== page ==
Humans are still trying to avert this disaster. Another British writer, E. P. Thompson also saw the full dangers of the nuclear weapons systems and came up with the term ‘Exterminism’ to designate ‘those characteristics of society – expressed in different degrees, within an economy, its policy and its ideology – which thrust it in a direction whose outcome must be the extermination of multitudes.’

The book ‘Exterminism and Cold War’ edited by E.P. Thompson and others is still worth reading twenty-five years after this book was written to oppose the whole scale investment in weapons to kill millions. Like Bertrand Russell, Thompson had argued that nuclear weapons were so destructive that their use had become irrational for all mankind, regardless of class interest. ‘Exterminism is not a “class issue”: it is a human issue.’ The task, therefore, was not to organise the class struggle so as to eliminate the system which gives rise to war, but to win over all sectors of society, top to bottom, to an ‘alternative logic.’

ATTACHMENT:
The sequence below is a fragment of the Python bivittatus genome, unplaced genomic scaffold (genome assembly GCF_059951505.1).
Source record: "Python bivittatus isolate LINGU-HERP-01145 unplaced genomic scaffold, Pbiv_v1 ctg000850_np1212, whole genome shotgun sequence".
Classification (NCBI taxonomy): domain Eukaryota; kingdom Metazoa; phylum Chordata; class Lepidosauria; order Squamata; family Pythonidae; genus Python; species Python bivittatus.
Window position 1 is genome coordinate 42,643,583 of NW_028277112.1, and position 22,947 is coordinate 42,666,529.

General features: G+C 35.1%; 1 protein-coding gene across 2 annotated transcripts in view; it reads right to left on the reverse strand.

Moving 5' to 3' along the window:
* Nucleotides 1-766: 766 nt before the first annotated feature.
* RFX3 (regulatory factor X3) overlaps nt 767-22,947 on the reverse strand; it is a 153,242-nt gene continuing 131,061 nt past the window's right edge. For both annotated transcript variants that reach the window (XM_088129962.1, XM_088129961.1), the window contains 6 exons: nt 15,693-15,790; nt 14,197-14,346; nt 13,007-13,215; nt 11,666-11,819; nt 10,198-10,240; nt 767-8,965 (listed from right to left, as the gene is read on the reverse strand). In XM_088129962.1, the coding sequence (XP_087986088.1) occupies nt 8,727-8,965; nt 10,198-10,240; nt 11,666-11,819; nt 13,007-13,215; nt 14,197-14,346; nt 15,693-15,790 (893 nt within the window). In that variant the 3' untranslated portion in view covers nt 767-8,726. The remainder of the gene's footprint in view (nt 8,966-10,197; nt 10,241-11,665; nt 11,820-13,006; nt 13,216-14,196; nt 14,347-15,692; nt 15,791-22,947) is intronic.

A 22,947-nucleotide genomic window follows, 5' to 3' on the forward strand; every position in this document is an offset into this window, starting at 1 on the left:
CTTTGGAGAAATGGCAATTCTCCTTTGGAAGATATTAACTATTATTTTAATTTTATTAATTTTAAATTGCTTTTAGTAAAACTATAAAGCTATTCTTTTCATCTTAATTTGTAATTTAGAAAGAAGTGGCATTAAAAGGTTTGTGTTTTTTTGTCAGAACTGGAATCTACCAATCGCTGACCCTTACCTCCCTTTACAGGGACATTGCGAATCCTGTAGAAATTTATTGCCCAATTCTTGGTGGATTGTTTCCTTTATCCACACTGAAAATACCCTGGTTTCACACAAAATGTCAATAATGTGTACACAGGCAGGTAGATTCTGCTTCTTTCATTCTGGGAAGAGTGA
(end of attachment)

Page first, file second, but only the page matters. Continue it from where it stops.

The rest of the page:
This mandate of conceiving of a society beyond capitalism is now even more urgent in the midst of this major capitalist depression. In 1998, there was an ‘Atomic Audit’ in the USA that spelt out how the USA had spent over US$5.5 trillion between 1940 and 1998 in the development of nuclear weapons.

In order to develop and maintain the lead in nuclear weapons technology, the US state mobilised all the resources of science and put them at the military’s disposal. Billions of dollars were poured into the university system and nearly every university in the USA was caught up in the funds disbursed by the various agencies spending the trillions of dollars. Directly or indirectly, most of the well-known physicists in the USA were caught in this net of destructive thinking and planning. This gigantic mobilisation of every scientific resource for war expresses a general characteristic of US university system and its integration into the military industrial complex.